The album, Jaime, is available from 20th September. Pre-order here:
I will talk about Glastonbury later…
PHOTO CREDIT: Brantley Gutierrez
and, as part of that discussion, I wanted to look at the female artists who have played this year. It has been a busy and exciting festival and there have been so many highlights. In terms of the gender balance at the festival, yes, there is a little way to go but it seems Glastonbury is far ahead of most British festivals. I think a lot of the hesitation and holdback comes from the perception regarding women and whether they are headline-worthy. There is this feeling that women, for the most part, cannot play as hard and well as men and, with some big bands headlining Glastonbury this year, will policies change so that women are giving a better shot? There are some great female bands but, mostly, it is female solo artists that stand out. There is a lot to unpack regarding Glastonbury but I do think they have to make some big changes in the next couple of years. Whether we want to talk about roots and encourage more women to go into professions like engineering and producing – thus, female artists having fellow women in studios – or push the talented female artists emerging to the front, I am not too sure. I do think that there is this perception that women cannot perform as energetically and emphatically as men; maybe they are more Pop-based or less anthemic. This comes down to a subject that interests me: women who can shred it! We have the likes of St. Vincent and Anna Calvi and bands like Goat Girl but, if you look further, there are many more. Brittany Howard is an artist many of us might not know by name but, if you like Alabama Shakes, you will recognise her for sure! I will talk about other aspects of her music/personality - but I think her affinity for the guitar is key. Look at most photos of her online and you will see her holding a guitar! She is one of these role models who will help encourage more girls/women to pick up the instrument.
PHOTO CREDIT: Billboard
There is a lot more to Howard than the guitar but I do like the fact that, at a time when many assume women can’t/do not play, Howard shows otherwise. In fact, Howard is a skilled musician and exceptionally varied songwriter. One cannot easily label a gender and this idea of limitation in women is eroding. More great female artists are coming through which means, more and more, we will see steps towards equality. I am fascinated by the gender split regarding guitar and, how recently, there is a lot more equality. It seems that role models and certain artists are compelling young women to play and I hope, in years to come, this will help bring about some greater balance regarding festival line-ups. There are so many strong and original female artists in music right now and Brittany Howard ranks alongside the strongest. I have been following Alabama Shakes for a while and I do love the band aesthetic but, to me, it is the power and brilliance of Howard that allures me. Her voice is magnetic and sensational and her playing exceptional. She is a complete musician and hugely interesting writer who goes beyond the ordinary and sticks in the mind. I will talk more about Howard and other sides to her but, as a lead and figure in music, I know she will be inspiring so many other artists. I have written a lot about gender imbalance in the industry but, with artists like Howard shining and exploding, I know we will see correction and improvement very soon. Not only has this year been synonymous with women powering through but black artists have been right at the top of the tree. I do think that, still, music is too homogenised but 2019 has been a far more eclectic and broad year regarding gender and race. Maybe I am wrong but I do think there are movements in the right direction and music is far richer than it was a few years ago.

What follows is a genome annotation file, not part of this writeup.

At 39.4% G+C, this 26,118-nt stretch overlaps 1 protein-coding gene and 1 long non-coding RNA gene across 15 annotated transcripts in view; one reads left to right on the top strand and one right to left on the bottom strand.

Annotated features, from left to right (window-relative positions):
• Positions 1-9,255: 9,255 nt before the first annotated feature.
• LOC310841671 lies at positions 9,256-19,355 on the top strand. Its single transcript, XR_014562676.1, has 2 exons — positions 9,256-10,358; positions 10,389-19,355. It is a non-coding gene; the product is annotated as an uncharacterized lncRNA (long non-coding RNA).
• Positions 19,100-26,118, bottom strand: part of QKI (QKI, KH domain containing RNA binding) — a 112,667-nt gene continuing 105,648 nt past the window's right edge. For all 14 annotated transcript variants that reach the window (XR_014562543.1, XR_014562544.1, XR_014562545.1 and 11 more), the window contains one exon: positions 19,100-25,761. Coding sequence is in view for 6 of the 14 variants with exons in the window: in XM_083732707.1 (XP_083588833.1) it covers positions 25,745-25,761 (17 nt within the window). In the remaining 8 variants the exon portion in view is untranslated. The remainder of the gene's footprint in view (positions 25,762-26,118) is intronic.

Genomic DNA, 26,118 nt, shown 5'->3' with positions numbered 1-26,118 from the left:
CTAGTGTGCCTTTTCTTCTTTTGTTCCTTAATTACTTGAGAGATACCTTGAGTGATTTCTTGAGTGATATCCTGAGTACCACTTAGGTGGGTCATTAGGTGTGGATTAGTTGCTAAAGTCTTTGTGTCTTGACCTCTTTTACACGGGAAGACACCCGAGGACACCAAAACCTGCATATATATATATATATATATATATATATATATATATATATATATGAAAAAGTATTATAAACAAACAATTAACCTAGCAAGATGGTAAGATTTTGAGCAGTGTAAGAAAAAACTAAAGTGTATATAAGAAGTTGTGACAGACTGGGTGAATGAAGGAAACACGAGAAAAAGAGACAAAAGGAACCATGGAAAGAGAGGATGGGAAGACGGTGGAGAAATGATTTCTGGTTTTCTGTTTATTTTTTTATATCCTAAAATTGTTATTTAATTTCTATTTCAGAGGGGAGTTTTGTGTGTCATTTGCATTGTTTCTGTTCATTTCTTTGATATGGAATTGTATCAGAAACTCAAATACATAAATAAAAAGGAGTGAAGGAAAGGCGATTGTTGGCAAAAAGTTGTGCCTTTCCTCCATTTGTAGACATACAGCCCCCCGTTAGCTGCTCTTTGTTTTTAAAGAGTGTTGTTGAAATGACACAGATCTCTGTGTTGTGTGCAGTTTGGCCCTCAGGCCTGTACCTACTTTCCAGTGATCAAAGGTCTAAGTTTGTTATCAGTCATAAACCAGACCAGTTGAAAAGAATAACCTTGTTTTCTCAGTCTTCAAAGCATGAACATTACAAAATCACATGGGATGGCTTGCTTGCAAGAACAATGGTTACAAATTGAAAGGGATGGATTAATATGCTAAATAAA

The reason I say this is because some of the very best albums of the year have been made by black artists. We have just seen Stormzy nail his Glastonbury headline set and, whilst he has not released an album this year, he is the first black British artist to headline Glastonbury. In terms of the albums, big releases from Lizzo, Jamila Woods; Little Simz, Dave and Solange have all won big critical love. I am not suggesting that there is equality regarding race in music – that is another issue to unpack too – but this year, to me, has been noticeable because of these strong black voice emerging. Maybe it is the fact that artists like Dave and Little Simz have been talking explicitly about the state of the country and the reality of where they live; a certain authenticity that is not often fostered by the industry. I do sense this determination from black artists to get the respect they deserve and, like women, stop being pigeon-holed and labelled. Maybe it will take a while longer for black artists to get equality on festival bills like women but I can sense change and a slight shift occurring. Brittany Howard, again, is an inspiring role model for women but especially for black women who might feel that their voice will not be taken seriously. I have bonded with some incredible artists this year in terms of their stories but, when it comes to Brittany Howard, her background is especially stirring. If you want to talk about a fascinating story and one that seems almost impossible, then study Brittany Howard. This article talks about Howard’s childhood and when she first picked up the guitar: